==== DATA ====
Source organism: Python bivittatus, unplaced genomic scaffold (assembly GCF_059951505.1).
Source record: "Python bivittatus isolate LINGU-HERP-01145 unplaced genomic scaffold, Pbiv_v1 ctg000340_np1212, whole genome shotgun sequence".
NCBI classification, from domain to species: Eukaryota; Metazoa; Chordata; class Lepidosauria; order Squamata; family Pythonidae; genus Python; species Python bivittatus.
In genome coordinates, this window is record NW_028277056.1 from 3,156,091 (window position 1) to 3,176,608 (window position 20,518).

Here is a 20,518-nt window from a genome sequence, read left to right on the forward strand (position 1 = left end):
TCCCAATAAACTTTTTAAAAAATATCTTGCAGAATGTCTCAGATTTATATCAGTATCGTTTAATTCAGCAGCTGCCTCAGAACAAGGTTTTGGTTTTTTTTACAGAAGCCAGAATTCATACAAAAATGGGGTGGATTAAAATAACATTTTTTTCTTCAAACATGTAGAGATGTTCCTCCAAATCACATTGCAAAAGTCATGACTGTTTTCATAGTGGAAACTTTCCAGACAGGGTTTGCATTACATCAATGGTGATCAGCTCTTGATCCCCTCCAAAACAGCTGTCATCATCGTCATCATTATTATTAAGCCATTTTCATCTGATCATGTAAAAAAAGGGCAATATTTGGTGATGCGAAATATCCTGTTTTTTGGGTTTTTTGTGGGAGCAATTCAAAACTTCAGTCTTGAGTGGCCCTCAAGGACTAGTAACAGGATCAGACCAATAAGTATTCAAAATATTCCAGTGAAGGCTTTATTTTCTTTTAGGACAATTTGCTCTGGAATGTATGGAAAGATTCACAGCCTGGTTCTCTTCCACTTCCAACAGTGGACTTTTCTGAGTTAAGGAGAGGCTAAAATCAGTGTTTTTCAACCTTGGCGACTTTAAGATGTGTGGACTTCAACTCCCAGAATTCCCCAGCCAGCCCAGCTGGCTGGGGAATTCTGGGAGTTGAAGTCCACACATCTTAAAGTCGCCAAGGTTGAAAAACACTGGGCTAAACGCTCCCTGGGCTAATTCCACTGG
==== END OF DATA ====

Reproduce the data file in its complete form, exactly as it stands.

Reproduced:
Source organism: Python bivittatus, unplaced genomic scaffold (assembly GCF_059951505.1).
Source record: "Python bivittatus isolate LINGU-HERP-01145 unplaced genomic scaffold, Pbiv_v1 ctg000340_np1212, whole genome shotgun sequence".
NCBI classification, from domain to species: Eukaryota; Metazoa; Chordata; class Lepidosauria; order Squamata; family Pythonidae; genus Python; species Python bivittatus.
In genome coordinates, this window is record NW_028277056.1 from 3,156,091 (window position 1) to 3,176,608 (window position 20,518).

Here is a 20,518-nt window from a genome sequence, read left to right on the forward strand (position 1 = left end):
TCCCAATAAACTTTTTAAAAAATATCTTGCAGAATGTCTCAGATTTATATCAGTATCGTTTAATTCAGCAGCTGCCTCAGAACAAGGTTTTGGTTTTTTTTACAGAAGCCAGAATTCATACAAAAATGGGGTGGATTAAAATAACATTTTTTTCTTCAAACATGTAGAGATGTTCCTCCAAATCACATTGCAAAAGTCATGACTGTTTTCATAGTGGAAACTTTCCAGACAGGGTTTGCATTACATCAATGGTGATCAGCTCTTGATCCCCTCCAAAACAGCTGTCATCATCGTCATCATTATTATTAAGCCATTTTCATCTGATCATGTAAAAAAAGGGCAATATTTGGTGATGCGAAATATCCTGTTTTTTGGGTTTTTTGTGGGAGCAATTCAAAACTTCAGTCTTGAGTGGCCCTCAAGGACTAGTAACAGGATCAGACCAATAAGTATTCAAAATATTCCAGTGAAGGCTTTATTTTCTTTTAGGACAATTTGCTCTGGAATGTATGGAAAGATTCACAGCCTGGTTCTCTTCCACTTCCAACAGTGGACTTTTCTGAGTTAAGGAGAGGCTAAAATCAGTGTTTTTCAACCTTGGCGACTTTAAGATGTGTGGACTTCAACTCCCAGAATTCCCCAGCCAGCCCAGCTGGCTGGGGAATTCTGGGAGTTGAAGTCCACACATCTTAAAGTCGCCAAGGTTGAAAAACACTGGGCTAAACGCTCCCTGGGCTAATTCCACTGG